7 Creepy-but-Amazing Facts About Cloning
The Ibex is an animal similar to a ram or goat, and as the title implies, it went extinct, was revived through cloning and once again went extinct. The reason for the extinction of the natural Pyrenean ibex is a mystery.
The last one, Celia, was found dead on January 6, 2000. It’s been hypothesized that the subspecies died due to its inability to compete with other species for food, or disease, or hunting. The Pyrenean Ibex remained extinct for nine years.
In January 2009, things changed-- briefly. The biotechnology company Advanced Cell Technology, Inc. started using nuclear transfer cloning from Ibex tissue in 2000.
It was initially expected to be easy, and the ibex was expected to be cloned back into a good population and returned to its habitat. Problems arose when a suitable male clone could not be created. Nevertheless, the attempts continued.
The first attempt, in 2003, failed. 285 embryos were constructed, but all died before birth. The only success was in 2009, where a clone was at last born alive. This clone, sadly, died seven minutes after birth due to lung defects. This once again rendered the species extinct.
What was science fiction a few years ago is starting to turn into reality. Scientists are hoping to save numerous endangered species through genetic cloning. It's a movement that is going slow, is having low rates of success right now and is not without its critics.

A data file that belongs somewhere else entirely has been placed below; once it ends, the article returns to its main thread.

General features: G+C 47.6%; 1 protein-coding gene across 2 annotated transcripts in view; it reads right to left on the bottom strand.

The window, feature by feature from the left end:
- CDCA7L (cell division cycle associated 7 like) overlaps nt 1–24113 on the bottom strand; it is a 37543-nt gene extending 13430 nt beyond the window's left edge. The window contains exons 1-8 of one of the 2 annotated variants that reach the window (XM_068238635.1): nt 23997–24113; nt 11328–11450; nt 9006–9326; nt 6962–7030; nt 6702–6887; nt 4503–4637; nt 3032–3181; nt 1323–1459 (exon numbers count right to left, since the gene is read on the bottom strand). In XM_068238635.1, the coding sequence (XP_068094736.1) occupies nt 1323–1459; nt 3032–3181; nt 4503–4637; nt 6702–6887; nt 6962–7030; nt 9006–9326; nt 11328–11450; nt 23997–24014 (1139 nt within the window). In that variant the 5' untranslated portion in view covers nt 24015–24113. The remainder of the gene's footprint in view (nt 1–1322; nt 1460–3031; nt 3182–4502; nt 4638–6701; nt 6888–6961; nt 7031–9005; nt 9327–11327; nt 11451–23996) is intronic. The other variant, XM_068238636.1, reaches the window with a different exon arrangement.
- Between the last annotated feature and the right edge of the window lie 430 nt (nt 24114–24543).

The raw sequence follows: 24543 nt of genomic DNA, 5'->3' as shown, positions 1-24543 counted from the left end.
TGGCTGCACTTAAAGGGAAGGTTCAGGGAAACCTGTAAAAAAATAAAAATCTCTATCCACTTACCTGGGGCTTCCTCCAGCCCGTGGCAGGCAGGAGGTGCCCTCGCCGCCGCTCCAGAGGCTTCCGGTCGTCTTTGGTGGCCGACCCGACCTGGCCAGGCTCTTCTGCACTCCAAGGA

The way this works right now is they create a fully developed embryo of the endangered species, and implant it in a similar species as a surrogate. For example, in 2001, a cow delivered an endangered wild ox from Southeast Asia. African wildcats are being bred inside domestic cats, also. However, for reasons scientists can't explain yet, these clones aren't living very long. The ox lived for 2 days. A Pyrenean ibex only lived for 7 minutes before it died.
While researchers are working on improving their techniques so that we can preserve these species for the future, conservationists argue that money would be better spent in creating and maintaining habitats. Still, science marches on. What do you think? Where is money best spent?
It’s odd to think that if humans were to suddenly disappear from the Earth, so would bananas. Why? The answer is actually quite simple: bananas are the result of man made engineering and tampering with nature.
New bananas are grown basically by cloning, similar to that of a rosebush, making every single banana an exact genetic copy of each other! The only reason the banana has survived for so long is due to continued breeding done by humans.
Bananas are a hybrid of two different plants, one being the South Asian Musa acuminate and the other being the Musa balbisiana. Thousands of years ago these two plants had a strange genetic offspring from cross pollination, which was the sterile banana plant.
Because both of the other plants are virtually unpalatable, ancient peoples began to cultivate or “clone” the sterile banana plant, which would eventually become one of the most popular fruits in the world!